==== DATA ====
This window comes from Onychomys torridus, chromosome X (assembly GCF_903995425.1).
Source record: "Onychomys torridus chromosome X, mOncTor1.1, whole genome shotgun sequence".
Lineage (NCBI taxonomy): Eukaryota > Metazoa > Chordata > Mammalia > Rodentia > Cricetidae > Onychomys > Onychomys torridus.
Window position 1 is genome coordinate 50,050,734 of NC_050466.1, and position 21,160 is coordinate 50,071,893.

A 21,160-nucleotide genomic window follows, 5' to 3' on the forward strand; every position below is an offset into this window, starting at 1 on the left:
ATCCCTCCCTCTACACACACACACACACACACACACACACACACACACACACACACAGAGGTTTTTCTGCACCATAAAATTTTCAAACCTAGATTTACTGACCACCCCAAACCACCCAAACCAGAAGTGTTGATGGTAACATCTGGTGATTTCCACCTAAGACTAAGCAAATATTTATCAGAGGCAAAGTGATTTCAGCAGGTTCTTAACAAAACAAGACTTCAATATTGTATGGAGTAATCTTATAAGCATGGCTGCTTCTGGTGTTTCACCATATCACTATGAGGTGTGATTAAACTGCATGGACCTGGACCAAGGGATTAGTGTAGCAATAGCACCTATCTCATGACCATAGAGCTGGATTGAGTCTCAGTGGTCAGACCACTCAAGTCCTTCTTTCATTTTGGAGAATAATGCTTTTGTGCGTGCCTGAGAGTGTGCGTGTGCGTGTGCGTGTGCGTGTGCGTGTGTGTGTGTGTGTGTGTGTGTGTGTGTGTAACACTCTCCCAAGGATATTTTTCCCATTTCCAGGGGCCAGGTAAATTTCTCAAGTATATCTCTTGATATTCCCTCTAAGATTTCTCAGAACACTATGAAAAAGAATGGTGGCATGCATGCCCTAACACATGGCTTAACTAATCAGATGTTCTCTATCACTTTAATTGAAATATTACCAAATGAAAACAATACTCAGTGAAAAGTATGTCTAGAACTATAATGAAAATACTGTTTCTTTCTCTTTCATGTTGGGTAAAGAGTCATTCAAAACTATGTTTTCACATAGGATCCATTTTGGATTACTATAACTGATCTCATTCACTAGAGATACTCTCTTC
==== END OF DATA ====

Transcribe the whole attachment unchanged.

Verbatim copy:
This window comes from Onychomys torridus, chromosome X (assembly GCF_903995425.1).
Source record: "Onychomys torridus chromosome X, mOncTor1.1, whole genome shotgun sequence".
Lineage (NCBI taxonomy): Eukaryota > Metazoa > Chordata > Mammalia > Rodentia > Cricetidae > Onychomys > Onychomys torridus.
Window position 1 is genome coordinate 50,050,734 of NC_050466.1, and position 21,160 is coordinate 50,071,893.

A 21,160-nucleotide genomic window follows, 5' to 3' on the forward strand; every position below is an offset into this window, starting at 1 on the left:
ATCCCTCCCTCTACACACACACACACACACACACACACACACACACACACACACACAGAGGTTTTTCTGCACCATAAAATTTTCAAACCTAGATTTACTGACCACCCCAAACCACCCAAACCAGAAGTGTTGATGGTAACATCTGGTGATTTCCACCTAAGACTAAGCAAATATTTATCAGAGGCAAAGTGATTTCAGCAGGTTCTTAACAAAACAAGACTTCAATATTGTATGGAGTAATCTTATAAGCATGGCTGCTTCTGGTGTTTCACCATATCACTATGAGGTGTGATTAAACTGCATGGACCTGGACCAAGGGATTAGTGTAGCAATAGCACCTATCTCATGACCATAGAGCTGGATTGAGTCTCAGTGGTCAGACCACTCAAGTCCTTCTTTCATTTTGGAGAATAATGCTTTTGTGCGTGCCTGAGAGTGTGCGTGTGCGTGTGCGTGTGCGTGTGCGTGTGTGTGTGTGTGTGTGTGTGTGTGTGTGTAACACTCTCCCAAGGATATTTTTCCCATTTCCAGGGGCCAGGTAAATTTCTCAAGTATATCTCTTGATATTCCCTCTAAGATTTCTCAGAACACTATGAAAAAGAATGGTGGCATGCATGCCCTAACACATGGCTTAACTAATCAGATGTTCTCTATCACTTTAATTGAAATATTACCAAATGAAAACAATACTCAGTGAAAAGTATGTCTAGAACTATAATGAAAATACTGTTTCTTTCTCTTTCATGTTGGGTAAAGAGTCATTCAAAACTATGTTTTCACATAGGATCCATTTTGGATTACTATAACTGATCTCATTCACTAGAGATACTCTCTTC